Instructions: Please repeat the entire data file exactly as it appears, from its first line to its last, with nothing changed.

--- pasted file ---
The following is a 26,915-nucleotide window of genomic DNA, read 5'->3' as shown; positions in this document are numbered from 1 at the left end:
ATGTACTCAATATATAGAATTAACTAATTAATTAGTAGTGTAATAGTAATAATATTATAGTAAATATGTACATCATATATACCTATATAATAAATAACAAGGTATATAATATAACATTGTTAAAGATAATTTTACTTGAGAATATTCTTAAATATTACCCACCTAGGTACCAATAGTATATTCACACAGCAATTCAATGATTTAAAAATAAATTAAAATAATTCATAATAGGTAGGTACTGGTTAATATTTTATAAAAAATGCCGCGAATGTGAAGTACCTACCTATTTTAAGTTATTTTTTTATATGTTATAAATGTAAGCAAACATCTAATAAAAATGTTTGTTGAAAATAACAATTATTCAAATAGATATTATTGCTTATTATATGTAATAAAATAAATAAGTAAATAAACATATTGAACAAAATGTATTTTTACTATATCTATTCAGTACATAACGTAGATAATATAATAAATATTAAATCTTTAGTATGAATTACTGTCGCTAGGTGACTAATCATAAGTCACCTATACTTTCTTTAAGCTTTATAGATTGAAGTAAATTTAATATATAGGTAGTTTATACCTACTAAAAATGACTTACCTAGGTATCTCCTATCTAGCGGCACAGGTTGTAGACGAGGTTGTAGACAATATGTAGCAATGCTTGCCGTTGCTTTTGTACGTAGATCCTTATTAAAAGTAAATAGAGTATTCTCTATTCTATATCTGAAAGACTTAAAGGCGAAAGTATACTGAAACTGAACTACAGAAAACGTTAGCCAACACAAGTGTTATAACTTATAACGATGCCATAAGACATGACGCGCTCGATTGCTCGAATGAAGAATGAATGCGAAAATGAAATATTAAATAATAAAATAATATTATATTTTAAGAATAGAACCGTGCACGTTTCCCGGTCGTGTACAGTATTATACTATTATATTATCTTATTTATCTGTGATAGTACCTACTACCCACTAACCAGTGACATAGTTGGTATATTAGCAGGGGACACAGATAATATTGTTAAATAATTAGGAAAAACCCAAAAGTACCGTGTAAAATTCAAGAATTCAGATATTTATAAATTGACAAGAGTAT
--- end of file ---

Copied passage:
The following is a 26,915-nucleotide window of genomic DNA, read 5'->3' as shown; positions in this document are numbered from 1 at the left end:
ATGTACTCAATATATAGAATTAACTAATTAATTAGTAGTGTAATAGTAATAATATTATAGTAAATATGTACATCATATATACCTATATAATAAATAACAAGGTATATAATATAACATTGTTAAAGATAATTTTACTTGAGAATATTCTTAAATATTACCCACCTAGGTACCAATAGTATATTCACACAGCAATTCAATGATTTAAAAATAAATTAAAATAATTCATAATAGGTAGGTACTGGTTAATATTTTATAAAAAATGCCGCGAATGTGAAGTACCTACCTATTTTAAGTTATTTTTTTATATGTTATAAATGTAAGCAAACATCTAATAAAAATGTTTGTTGAAAATAACAATTATTCAAATAGATATTATTGCTTATTATATGTAATAAAATAAATAAGTAAATAAACATATTGAACAAAATGTATTTTTACTATATCTATTCAGTACATAACGTAGATAATATAATAAATATTAAATCTTTAGTATGAATTACTGTCGCTAGGTGACTAATCATAAGTCACCTATACTTTCTTTAAGCTTTATAGATTGAAGTAAATTTAATATATAGGTAGTTTATACCTACTAAAAATGACTTACCTAGGTATCTCCTATCTAGCGGCACAGGTTGTAGACGAGGTTGTAGACAATATGTAGCAATGCTTGCCGTTGCTTTTGTACGTAGATCCTTATTAAAAGTAAATAGAGTATTCTCTATTCTATATCTGAAAGACTTAAAGGCGAAAGTATACTGAAACTGAACTACAGAAAACGTTAGCCAACACAAGTGTTATAACTTATAACGATGCCATAAGACATGACGCGCTCGATTGCTCGAATGAAGAATGAATGCGAAAATGAAATATTAAATAATAAAATAATATTATATTTTAAGAATAGAACCGTGCACGTTTCCCGGTCGTGTACAGTATTATACTATTATATTATCTTATTTATCTGTGATAGTACCTACTACCCACTAACCAGTGACATAGTTGGTATATTAGCAGGGGACACAGATAATATTGTTAAATAATTAGGAAAAACCCAAAAGTACCGTGTAAAATTCAAGAATTCAGATATTTATAAATTGACAAGAGTAT